I would encourage you to research the case rates in the general population, as well as the hospitalization and death rates among the different age groups.  I have and the rates for serious illness and death are staggeringly low for children, particularly in Middlesex County.

I urge the School Superintendent not to mandate the Covid-19 vaccine for staff, and likewise urge the Board of Health to reconsider its recommendations for vaccine mandates in general.

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  1. Dear Patrick,

    It saddens me that so many people have these same thoughts and think they are good arguments against getting vaccinated against a deadly disease that has caused a global pandemic that, in a little over 18 months, has killed more people in this country than all of our Nation’s war’s combined. And the fact that you feel so strongly as to publish this in the newspaper is, in it of itself, a strong argument FOR vaccine mandates.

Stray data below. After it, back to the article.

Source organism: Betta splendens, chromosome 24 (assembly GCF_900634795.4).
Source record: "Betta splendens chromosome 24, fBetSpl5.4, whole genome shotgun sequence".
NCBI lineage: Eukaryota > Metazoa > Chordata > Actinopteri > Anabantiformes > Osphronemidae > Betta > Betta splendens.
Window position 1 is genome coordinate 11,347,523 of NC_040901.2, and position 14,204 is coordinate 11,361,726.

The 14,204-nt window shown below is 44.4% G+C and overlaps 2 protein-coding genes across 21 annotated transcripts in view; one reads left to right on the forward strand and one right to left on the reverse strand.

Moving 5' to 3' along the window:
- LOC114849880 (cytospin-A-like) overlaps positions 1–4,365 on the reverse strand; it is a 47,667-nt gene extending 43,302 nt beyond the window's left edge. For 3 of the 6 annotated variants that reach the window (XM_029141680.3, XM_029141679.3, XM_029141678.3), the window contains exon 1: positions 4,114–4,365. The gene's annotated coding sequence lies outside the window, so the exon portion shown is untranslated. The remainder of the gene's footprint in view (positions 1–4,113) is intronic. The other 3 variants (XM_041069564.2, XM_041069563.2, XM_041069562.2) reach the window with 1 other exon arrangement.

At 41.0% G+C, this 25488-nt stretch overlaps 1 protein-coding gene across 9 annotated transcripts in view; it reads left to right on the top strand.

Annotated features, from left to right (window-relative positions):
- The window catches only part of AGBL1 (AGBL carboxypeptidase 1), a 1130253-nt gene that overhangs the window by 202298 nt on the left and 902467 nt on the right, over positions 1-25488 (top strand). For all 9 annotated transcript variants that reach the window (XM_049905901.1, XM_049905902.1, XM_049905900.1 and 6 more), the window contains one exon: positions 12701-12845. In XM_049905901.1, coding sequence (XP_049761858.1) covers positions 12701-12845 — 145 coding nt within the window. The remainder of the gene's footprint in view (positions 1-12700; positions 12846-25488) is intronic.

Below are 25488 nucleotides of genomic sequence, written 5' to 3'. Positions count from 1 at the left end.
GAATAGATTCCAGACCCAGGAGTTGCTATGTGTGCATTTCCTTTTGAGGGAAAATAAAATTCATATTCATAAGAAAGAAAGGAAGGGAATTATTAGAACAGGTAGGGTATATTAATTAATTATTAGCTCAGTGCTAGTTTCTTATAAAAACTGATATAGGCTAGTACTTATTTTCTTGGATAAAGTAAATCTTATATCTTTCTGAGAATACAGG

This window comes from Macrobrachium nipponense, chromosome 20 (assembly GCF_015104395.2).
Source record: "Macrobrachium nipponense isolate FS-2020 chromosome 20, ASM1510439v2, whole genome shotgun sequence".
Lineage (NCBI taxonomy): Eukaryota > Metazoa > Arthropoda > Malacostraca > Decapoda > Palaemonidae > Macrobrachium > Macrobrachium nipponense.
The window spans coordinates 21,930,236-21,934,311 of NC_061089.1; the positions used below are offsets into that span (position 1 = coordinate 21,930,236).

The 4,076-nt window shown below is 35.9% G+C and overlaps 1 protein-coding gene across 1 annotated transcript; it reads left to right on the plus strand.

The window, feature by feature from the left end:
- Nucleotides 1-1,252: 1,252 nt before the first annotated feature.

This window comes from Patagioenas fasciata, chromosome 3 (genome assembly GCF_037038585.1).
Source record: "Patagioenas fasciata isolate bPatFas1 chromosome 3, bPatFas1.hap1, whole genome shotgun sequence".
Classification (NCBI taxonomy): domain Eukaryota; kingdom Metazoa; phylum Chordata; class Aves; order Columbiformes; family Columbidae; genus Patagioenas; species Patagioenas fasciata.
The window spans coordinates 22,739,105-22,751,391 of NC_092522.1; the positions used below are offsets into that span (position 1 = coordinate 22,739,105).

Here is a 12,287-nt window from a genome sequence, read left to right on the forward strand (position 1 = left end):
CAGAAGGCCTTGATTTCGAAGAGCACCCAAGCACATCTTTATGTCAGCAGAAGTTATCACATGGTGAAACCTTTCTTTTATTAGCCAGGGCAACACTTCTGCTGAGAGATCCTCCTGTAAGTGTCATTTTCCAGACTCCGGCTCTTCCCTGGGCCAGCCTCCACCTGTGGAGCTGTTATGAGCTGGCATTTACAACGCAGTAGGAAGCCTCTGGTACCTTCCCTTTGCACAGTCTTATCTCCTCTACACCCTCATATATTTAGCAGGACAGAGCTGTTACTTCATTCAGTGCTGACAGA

You know the right thing to do, but for some reason you are too scared to do it. If you are concerned for the health of your family and those around you, you will just do the right thing.

    If you are more concerned with the risk to yourself, the risk of dying from COVID (2%) or being hospitalized from COVID (currently 91,000 cases/day and 66,000 in the hospital) compared to getting some serious freak reaction to the vaccine (0.6%) is orders of magnitude different. It’s not even close.

    “But 2% isn’t a big number”, you might say, but consider that in a Nation of 330M, if everyone gets COVID, we’re looking at 6.6M deaths! 6.6M! Where have we seen a number like that before?